Studies with polysaccharide and conjugate vaccines have shown a strong correlation between vaccine induced serum bactericidal antibody (SBA) titre and protection against invasive meningococcal disease [6–8], an association that has been considered sufficiently robust to allow the licensure of meningococcal conjugate vaccines on the basis of immunogenicity and safety, without the requirement for a phase 3 efficacy trial [9,10]. However, little is known about the relationship between SBA and protection against pharyngeal carriage. A high SBA titre is associated with current carriage [11,12], with an increase in titre observed shortly following colonisation [13,14] and persistence for many months after clearance. A mathematical model confirmed that the relationship between the observed prevalence of group B meningococcal SBA and carriage by age of group B meningococci in the United Kingdom is consistent with a mechanism whereby episodes of carriage induce SBA activity . In a study undertaken in Burkina Faso, both residence in an epidemic district and current carriage of group W N. meningitidis were independent predictors of high SBA titres, supporting the view that elevated titres may persist after clearance . Taken together, this evidence suggests that SBA develop shortly after colonisation and remains elevated until clearance, after which SBA wane. However, whether SBA can prevent the acquisition of carriage of N. meningitidis and, if this is the case, how high a titre of antibody is required to achieve protection, is not known. Studies of pneumococcal and Haemophilus influenzae type b (Hib) infection suggest that the antibody titre required to prevent acquisition of carriage is higher than that needed to prevent invasive disease [17–20] but whether this is also the case for meningococcal disease has not been determined.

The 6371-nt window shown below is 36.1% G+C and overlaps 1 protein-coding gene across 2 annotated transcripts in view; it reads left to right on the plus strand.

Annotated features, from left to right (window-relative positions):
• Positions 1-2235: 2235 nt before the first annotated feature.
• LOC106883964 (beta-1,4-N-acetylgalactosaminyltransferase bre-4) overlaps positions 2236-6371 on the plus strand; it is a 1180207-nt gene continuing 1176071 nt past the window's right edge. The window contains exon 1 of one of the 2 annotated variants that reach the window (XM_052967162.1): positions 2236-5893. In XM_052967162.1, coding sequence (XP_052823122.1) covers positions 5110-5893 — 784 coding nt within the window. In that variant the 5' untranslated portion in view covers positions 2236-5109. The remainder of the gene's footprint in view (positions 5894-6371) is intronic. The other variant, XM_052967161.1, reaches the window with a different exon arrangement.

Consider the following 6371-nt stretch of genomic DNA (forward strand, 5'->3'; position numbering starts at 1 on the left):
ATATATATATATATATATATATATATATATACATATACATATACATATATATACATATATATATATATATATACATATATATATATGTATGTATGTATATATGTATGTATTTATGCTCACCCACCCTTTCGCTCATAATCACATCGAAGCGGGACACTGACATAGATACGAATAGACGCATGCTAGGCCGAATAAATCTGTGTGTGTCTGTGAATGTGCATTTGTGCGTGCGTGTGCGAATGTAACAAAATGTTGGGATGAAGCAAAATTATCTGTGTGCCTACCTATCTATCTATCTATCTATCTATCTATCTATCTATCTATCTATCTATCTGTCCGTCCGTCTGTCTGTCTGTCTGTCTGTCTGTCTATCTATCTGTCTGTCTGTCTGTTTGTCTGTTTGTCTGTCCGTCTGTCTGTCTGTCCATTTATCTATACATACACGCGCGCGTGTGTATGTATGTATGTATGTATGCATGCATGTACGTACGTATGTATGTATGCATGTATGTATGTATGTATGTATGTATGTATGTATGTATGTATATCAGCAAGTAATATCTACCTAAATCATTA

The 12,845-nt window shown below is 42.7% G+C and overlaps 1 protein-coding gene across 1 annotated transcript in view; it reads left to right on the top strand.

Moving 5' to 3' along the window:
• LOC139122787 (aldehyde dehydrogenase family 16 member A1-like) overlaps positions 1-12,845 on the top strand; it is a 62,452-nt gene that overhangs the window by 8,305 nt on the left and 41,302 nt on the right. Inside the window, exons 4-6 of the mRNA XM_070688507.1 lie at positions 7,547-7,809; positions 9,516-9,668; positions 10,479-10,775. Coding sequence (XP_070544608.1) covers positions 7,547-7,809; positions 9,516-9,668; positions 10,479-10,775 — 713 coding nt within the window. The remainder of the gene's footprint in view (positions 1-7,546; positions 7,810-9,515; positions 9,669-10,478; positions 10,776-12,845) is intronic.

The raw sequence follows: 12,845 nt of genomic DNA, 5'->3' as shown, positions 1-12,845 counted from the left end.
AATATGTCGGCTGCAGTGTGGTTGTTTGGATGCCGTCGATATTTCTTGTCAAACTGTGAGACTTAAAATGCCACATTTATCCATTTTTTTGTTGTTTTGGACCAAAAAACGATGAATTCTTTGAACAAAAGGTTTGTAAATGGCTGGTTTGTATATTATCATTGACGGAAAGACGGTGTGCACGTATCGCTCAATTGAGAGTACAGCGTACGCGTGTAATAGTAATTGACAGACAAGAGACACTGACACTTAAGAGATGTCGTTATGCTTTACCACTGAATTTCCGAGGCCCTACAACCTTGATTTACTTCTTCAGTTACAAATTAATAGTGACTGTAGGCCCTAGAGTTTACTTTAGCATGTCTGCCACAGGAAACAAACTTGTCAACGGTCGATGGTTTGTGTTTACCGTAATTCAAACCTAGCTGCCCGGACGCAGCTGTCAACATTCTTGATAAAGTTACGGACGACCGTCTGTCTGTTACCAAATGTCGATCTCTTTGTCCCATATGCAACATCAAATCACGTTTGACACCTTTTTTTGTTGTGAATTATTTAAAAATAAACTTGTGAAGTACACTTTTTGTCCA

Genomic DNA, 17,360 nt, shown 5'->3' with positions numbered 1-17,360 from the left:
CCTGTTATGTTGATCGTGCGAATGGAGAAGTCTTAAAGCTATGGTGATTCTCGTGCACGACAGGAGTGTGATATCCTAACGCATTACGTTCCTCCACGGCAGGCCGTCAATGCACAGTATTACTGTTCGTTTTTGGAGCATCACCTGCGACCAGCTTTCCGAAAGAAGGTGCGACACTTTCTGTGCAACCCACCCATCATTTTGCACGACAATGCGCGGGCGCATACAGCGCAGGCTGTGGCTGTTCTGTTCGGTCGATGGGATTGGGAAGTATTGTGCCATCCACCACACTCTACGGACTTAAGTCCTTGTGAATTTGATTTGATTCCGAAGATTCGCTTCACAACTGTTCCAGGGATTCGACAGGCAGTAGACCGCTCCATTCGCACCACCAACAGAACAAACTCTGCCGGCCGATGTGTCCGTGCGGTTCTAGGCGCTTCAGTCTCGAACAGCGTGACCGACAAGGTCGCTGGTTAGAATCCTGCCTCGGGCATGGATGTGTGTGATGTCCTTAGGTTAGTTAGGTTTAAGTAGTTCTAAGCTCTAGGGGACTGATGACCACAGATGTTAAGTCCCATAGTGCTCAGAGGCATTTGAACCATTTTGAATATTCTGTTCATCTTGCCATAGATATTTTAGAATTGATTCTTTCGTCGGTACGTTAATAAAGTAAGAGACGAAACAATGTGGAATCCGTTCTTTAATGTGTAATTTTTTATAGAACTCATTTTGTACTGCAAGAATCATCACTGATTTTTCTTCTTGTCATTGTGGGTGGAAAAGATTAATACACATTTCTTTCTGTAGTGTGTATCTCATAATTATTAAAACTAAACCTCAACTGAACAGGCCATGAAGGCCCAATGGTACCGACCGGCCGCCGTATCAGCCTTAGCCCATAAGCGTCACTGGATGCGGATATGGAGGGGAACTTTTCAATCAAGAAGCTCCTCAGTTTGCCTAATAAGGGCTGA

Members of the MenAfriCar Consortium have recently undertaken a series of studies of pharyngeal carriage of N. meningitidis in the African meningitis belt [21–23], including a study of patterns of transmission of the meningococcus within the household of a carrier identified during an initial cross-sectional survey . A blood sample was obtained from each household member on entry into this study, allowing the relationship between the titre of bactericidal antibody present at the time of enrolment to the risk of becoming a carrier within the subsequent six months of follow-up to be investigated. The results of this investigation are described in this paper.